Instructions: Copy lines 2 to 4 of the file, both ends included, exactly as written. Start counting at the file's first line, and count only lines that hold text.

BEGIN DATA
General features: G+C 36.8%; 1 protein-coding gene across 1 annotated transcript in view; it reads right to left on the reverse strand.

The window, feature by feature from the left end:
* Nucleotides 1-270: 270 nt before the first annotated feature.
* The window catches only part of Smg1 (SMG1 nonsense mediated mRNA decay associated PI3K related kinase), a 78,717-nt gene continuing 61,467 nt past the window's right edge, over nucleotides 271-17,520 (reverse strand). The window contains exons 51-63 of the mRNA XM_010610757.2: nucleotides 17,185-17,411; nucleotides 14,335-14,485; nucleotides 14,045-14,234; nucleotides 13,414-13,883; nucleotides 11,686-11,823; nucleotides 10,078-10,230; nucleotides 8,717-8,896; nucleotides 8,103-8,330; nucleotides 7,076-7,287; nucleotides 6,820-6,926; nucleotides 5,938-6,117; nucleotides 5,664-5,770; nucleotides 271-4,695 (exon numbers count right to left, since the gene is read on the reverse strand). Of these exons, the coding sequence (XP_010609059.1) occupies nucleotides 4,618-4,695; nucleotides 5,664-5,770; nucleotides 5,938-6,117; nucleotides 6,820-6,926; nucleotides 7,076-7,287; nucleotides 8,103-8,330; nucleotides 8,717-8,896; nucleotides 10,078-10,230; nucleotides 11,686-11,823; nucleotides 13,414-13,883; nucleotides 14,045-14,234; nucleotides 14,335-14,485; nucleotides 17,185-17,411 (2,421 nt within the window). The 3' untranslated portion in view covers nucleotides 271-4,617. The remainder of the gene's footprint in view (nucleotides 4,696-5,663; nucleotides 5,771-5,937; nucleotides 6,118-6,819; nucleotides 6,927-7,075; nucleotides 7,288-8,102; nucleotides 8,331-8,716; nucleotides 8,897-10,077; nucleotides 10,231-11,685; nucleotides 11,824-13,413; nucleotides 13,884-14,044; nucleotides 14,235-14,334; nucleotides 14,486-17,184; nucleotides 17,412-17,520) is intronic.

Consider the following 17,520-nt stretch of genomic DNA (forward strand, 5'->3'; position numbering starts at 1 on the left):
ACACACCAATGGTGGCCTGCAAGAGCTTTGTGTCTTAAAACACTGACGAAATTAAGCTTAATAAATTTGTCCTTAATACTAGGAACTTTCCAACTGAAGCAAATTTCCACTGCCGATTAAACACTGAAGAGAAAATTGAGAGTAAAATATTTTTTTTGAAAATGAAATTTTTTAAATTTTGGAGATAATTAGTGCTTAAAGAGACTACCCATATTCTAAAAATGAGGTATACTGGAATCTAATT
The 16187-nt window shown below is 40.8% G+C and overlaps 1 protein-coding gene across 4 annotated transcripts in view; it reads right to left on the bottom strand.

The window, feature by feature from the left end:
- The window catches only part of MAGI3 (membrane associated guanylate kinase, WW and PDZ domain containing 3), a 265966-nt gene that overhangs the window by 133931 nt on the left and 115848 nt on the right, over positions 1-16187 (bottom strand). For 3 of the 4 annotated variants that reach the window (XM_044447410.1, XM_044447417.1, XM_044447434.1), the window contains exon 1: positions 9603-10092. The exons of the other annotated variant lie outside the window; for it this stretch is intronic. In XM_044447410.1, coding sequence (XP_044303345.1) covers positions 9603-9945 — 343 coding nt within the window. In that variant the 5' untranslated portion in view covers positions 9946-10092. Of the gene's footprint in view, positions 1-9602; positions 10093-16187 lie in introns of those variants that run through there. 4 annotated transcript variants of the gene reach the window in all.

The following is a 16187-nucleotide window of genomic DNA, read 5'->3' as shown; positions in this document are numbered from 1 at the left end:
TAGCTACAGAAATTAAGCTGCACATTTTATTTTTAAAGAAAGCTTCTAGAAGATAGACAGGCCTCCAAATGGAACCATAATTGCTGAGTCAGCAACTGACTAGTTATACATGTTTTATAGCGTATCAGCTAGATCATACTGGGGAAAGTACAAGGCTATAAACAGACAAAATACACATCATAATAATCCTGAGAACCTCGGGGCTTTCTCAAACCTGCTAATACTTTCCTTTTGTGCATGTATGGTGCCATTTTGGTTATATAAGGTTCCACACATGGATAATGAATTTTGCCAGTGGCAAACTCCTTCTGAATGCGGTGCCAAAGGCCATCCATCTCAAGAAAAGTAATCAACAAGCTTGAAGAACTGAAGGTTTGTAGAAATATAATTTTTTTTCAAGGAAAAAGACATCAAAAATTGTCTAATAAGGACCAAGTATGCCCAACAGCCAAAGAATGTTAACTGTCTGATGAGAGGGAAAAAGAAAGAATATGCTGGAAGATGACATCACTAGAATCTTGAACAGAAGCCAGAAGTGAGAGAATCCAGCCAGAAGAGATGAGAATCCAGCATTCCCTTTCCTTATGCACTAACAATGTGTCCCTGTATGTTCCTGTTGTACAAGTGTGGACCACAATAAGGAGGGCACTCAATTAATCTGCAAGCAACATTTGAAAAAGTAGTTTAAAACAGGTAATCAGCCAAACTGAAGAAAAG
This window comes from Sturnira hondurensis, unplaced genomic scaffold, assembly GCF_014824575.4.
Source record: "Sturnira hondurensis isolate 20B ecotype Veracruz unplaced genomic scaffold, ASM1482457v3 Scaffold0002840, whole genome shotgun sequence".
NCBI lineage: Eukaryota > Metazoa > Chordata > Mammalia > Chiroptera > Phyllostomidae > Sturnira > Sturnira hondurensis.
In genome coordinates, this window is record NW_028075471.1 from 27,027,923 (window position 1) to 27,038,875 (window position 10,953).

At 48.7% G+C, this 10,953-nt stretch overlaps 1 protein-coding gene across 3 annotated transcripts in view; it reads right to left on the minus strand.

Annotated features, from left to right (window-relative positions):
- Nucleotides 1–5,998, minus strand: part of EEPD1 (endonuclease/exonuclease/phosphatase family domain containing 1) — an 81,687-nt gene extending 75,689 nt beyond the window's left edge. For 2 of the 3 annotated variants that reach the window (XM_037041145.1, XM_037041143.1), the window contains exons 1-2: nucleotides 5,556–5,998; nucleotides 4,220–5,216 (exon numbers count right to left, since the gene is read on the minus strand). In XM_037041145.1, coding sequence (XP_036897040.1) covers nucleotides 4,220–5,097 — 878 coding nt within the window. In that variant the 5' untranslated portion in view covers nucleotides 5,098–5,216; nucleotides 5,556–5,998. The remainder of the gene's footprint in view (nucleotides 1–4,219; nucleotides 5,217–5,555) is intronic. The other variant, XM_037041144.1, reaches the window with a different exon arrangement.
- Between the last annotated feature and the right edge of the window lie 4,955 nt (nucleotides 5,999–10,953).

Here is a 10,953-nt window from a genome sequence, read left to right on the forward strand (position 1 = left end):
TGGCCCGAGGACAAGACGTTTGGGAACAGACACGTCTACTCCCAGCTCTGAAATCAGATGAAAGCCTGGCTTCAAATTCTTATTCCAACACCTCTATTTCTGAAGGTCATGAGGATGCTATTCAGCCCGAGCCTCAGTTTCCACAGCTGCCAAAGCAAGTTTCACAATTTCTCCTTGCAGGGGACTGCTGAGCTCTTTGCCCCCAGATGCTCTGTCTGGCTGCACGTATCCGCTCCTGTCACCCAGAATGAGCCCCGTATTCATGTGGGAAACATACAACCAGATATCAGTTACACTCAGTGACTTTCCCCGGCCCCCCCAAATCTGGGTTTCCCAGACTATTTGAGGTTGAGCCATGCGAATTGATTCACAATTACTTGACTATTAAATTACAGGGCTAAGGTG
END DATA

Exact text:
The window, feature by feature from the left end:
* Nucleotides 1-270: 270 nt before the first annotated feature.
* The window catches only part of Smg1 (SMG1 nonsense mediated mRNA decay associated PI3K related kinase), a 78,717-nt gene continuing 61,467 nt past the window's right edge, over nucleotides 271-17,520 (reverse strand). The window contains exons 51-63 of the mRNA XM_010610757.2: nucleotides 17,185-17,411; nucleotides 14,335-14,485; nucleotides 14,045-14,234; nucleotides 13,414-13,883; nucleotides 11,686-11,823; nucleotides 10,078-10,230; nucleotides 8,717-8,896; nucleotides 8,103-8,330; nucleotides 7,076-7,287; nucleotides 6,820-6,926; nucleotides 5,938-6,117; nucleotides 5,664-5,770; nucleotides 271-4,695 (exon numbers count right to left, since the gene is read on the reverse strand). Of these exons, the coding sequence (XP_010609059.1) occupies nucleotides 4,618-4,695; nucleotides 5,664-5,770; nucleotides 5,938-6,117; nucleotides 6,820-6,926; nucleotides 7,076-7,287; nucleotides 8,103-8,330; nucleotides 8,717-8,896; nucleotides 10,078-10,230; nucleotides 11,686-11,823; nucleotides 13,414-13,883; nucleotides 14,045-14,234; nucleotides 14,335-14,485; nucleotides 17,185-17,411 (2,421 nt within the window). The 3' untranslated portion in view covers nucleotides 271-4,617. The remainder of the gene's footprint in view (nucleotides 4,696-5,663; nucleotides 5,771-5,937; nucleotides 6,118-6,819; nucleotides 6,927-7,075; nucleotides 7,288-8,102; nucleotides 8,331-8,716; nucleotides 8,897-10,077; nucleotides 10,231-11,685; nucleotides 11,824-13,413; nucleotides 13,884-14,044; nucleotides 14,235-14,334; nucleotides 14,486-17,184; nucleotides 17,412-17,520) is intronic.